Want people to engage with you? Then talk about what you want to talk about, not what you think you should be talking about. Make it a mix. Can’t figure out how to mix it up? Then keep it simple: 80% personal, 20% business. Watch your engagement and likability increase while you grow your following as well.

"Want people to engage with you? Then talk about what you want to talk about, not what you think you should be talking about."

Based on your own experience, what are the most interesting social media channels for building an online authority?

It doesn’t matter what social media channel you target to build your online authority. It just matters that you’re delivering content that people want to hear or read. There’s not much difference between someone viewing your content on Quora as opposed to Facebook. It’s really all the same.

"It doesn’t matter what social media channel you target to build your online authority. It just matters that you’re delivering content that people want to hear or read."

What you need to do is you need to work on a content syndication plan, so your content is seen across platforms as opposed to just on a singular outlet.

Related: Ryan Foland: Developing an Awesome Personal Brand on Twitter (1/2) & (2/2)

What are the common mistakes we should avoid when it comes to content creation?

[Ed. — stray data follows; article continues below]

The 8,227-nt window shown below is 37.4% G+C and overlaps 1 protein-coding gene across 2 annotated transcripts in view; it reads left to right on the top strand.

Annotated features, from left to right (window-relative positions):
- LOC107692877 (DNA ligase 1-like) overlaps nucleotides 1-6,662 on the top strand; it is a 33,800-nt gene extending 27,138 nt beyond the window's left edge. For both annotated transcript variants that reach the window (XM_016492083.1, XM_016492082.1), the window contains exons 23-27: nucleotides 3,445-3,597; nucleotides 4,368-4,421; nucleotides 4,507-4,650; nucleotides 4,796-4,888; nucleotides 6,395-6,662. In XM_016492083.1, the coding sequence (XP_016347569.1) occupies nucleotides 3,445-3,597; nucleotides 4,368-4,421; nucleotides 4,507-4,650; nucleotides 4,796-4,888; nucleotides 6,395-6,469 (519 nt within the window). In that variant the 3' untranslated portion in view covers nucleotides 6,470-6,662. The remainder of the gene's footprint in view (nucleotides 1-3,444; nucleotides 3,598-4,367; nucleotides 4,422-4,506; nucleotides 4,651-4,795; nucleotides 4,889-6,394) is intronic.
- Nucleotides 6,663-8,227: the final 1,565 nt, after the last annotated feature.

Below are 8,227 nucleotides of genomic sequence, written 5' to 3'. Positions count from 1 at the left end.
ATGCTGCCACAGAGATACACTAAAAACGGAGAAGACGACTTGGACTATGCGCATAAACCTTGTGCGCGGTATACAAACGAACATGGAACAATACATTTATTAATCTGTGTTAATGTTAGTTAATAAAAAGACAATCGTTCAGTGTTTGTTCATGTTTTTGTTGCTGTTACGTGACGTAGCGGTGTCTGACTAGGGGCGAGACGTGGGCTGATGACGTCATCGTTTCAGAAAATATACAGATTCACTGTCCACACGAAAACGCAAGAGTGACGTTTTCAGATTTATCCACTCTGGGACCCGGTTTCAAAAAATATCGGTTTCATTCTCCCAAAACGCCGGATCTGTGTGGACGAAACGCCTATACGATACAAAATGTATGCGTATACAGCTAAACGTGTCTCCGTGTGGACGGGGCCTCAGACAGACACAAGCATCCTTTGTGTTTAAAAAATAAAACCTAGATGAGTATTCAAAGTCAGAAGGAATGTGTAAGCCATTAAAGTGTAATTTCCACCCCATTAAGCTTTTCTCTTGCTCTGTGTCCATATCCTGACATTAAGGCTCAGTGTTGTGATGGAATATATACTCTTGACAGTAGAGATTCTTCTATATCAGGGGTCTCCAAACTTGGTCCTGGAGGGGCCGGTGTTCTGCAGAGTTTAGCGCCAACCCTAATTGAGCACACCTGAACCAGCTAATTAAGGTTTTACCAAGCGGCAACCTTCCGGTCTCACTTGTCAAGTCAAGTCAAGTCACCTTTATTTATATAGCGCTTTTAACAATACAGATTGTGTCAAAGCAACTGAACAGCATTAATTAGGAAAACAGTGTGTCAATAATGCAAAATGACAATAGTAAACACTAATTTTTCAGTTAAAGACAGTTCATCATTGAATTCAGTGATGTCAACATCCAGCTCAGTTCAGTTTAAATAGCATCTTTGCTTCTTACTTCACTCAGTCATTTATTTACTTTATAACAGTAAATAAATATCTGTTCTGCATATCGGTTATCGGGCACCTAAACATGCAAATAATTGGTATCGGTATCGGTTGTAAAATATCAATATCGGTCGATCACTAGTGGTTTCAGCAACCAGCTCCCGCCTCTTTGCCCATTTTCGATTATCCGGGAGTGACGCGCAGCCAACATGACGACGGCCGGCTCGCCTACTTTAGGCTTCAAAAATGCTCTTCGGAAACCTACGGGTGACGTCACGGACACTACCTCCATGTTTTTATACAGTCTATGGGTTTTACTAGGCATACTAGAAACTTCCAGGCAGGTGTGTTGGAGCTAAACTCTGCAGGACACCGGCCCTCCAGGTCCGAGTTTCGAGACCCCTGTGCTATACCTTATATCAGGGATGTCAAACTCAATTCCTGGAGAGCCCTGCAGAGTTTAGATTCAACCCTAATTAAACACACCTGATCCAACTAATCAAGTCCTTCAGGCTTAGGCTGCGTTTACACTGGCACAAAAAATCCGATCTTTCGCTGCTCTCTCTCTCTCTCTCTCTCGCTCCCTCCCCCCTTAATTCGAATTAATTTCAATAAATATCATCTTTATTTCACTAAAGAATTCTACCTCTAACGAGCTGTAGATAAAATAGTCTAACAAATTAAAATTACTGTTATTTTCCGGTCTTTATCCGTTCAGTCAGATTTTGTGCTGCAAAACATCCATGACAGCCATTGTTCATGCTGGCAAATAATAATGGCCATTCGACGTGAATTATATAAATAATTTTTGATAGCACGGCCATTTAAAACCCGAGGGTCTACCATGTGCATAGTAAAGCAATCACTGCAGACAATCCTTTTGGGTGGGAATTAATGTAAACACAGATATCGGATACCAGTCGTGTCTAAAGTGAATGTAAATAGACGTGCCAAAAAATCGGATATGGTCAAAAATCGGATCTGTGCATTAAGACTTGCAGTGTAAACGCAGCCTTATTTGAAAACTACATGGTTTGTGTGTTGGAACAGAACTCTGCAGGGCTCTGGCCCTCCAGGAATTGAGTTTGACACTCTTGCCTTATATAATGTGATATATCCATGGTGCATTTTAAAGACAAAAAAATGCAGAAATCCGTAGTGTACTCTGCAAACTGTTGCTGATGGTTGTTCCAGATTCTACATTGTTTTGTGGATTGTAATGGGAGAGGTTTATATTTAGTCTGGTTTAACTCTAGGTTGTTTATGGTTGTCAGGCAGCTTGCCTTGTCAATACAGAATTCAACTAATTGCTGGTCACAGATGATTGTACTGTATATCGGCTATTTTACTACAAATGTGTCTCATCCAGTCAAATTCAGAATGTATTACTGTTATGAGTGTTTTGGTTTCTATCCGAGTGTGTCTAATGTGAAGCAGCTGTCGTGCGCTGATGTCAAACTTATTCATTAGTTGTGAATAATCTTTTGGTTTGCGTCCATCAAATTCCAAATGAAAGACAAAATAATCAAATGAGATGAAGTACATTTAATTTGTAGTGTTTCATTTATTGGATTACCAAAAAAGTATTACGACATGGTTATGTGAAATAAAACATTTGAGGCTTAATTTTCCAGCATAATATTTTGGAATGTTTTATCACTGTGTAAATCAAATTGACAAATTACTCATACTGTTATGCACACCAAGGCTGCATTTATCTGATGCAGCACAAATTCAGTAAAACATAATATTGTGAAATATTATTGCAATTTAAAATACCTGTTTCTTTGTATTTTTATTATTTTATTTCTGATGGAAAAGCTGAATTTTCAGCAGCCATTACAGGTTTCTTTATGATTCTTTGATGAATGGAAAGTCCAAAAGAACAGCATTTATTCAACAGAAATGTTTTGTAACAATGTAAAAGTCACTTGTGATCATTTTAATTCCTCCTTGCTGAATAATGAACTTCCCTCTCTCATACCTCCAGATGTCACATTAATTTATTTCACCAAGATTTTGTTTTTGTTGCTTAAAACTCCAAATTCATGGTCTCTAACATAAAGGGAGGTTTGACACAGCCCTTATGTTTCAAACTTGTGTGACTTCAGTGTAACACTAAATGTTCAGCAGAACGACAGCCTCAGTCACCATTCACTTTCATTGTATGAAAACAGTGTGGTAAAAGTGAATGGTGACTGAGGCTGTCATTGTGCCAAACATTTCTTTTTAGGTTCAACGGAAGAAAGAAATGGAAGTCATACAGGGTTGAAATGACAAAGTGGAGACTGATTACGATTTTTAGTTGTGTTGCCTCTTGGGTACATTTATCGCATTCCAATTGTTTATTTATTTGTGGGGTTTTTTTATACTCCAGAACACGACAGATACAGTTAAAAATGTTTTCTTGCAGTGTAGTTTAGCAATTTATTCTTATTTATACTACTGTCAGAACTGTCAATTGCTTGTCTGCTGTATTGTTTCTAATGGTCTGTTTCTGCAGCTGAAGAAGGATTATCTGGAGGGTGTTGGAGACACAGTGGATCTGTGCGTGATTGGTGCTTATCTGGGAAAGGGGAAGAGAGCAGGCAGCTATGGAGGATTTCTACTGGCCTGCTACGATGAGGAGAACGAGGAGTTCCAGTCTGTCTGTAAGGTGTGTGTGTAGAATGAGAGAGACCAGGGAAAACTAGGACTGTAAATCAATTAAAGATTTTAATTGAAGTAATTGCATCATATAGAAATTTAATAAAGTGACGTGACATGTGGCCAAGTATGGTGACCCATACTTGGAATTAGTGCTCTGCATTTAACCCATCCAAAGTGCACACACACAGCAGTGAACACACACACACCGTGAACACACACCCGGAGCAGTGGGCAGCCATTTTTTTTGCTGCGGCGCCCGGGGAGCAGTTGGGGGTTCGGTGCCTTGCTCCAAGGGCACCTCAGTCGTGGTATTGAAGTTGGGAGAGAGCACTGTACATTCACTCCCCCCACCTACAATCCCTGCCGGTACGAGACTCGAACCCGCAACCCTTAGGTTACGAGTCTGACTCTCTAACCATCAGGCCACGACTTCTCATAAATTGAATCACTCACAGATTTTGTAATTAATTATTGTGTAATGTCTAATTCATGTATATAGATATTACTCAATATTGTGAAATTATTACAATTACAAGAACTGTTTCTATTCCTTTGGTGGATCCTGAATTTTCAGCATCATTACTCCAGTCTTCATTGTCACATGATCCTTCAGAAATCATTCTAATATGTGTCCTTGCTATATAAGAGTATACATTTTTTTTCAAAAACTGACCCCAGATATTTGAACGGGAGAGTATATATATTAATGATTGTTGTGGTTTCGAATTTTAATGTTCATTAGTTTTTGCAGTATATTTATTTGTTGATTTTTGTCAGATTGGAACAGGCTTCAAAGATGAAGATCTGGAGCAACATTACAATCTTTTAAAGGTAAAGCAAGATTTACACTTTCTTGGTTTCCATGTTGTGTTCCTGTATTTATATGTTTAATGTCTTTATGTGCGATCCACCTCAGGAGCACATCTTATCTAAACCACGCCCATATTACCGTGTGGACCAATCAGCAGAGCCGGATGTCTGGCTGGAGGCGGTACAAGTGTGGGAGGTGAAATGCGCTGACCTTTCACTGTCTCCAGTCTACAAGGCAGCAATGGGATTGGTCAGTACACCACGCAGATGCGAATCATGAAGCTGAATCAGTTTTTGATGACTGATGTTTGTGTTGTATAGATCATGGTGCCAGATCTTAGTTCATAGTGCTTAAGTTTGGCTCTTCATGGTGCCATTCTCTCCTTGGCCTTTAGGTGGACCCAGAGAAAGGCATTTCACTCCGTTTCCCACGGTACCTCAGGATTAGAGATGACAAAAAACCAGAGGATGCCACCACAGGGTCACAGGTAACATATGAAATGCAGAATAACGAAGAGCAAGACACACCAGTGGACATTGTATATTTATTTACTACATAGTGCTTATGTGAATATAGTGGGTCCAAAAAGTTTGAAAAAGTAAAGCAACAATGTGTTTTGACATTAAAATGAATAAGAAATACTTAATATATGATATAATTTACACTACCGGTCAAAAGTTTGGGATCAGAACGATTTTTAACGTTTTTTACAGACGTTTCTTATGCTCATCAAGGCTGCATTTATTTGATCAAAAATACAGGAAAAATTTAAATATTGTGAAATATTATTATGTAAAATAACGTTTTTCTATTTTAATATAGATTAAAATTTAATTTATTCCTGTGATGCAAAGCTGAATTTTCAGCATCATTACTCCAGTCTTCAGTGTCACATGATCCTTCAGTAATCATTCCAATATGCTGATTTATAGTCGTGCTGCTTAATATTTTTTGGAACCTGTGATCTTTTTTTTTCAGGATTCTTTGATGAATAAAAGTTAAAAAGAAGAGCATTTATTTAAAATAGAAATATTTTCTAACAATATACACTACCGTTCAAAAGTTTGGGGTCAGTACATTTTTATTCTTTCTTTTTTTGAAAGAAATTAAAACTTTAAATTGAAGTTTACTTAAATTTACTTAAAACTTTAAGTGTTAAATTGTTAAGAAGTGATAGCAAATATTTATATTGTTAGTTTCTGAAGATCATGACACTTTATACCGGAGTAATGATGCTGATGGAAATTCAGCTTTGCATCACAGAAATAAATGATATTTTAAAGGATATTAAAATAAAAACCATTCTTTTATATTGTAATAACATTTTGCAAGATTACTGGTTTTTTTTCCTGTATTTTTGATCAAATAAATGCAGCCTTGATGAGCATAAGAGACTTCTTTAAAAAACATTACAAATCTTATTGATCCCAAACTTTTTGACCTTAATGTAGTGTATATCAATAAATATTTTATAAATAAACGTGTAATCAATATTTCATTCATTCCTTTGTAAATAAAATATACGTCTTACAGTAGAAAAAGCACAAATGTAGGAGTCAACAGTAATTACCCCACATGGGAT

Let’s say I’m invited to a conference and I need to listen to the speakers. Then the person in front of the stage is introducing the next speaker. They go on for a few minutes, talking about all the accolades and achievements this speaker did in their life. As they are talking about everything this speaker has done, I’m sitting in my chair yawning and thinking, “I can’t wait for this to be over”, because I know this is going to be the most boring talk of the entire conference. And guess what. Most of the time I’m right.

So many people lead with accolades instead of leading with themselves. When I used to do sales, we were told to build rapport as quickly as possible, and we didn’t look like the sharpest tool in the shed. So many people think they need to look amazing for people to buy into them. But it does the exact opposite and turns people away.

So the mistake that you should absolutely avoid is tooting your own horn too much and trying to look perfect.

Because guess what. You’re not. And neither am I. Neither of us will ever be perfect. So be vulnerable and showcase who you really are, because that’s someone I can actually buy into.

Nobody is perfect

Do you have any tip to make an article, a blog post (or any piece of content an expert would write) viral on social media?

If you make a new blog post, there are a few things you can do.

You can:

  • Send it to your email list
  • Post it on your social media
  • Text it to your mom and your significant other

Or you can do some other things that are more valuable, like:

  • Syndicate that post on other platforms like Quora, Medium or LinkedIn (or all three)
  • Run ads to the target audience of people who would be interested in the post
  • Send the post to others who could use it as a source link for some related content they already developed

Regardless of what you do, you need to do something. The worst thing you can do is just make a blog post and leave it there, because if you do that, then no one will ever see it.

Companies can help employees building their personal brand online. What are the best ways to support employees’ personal branding?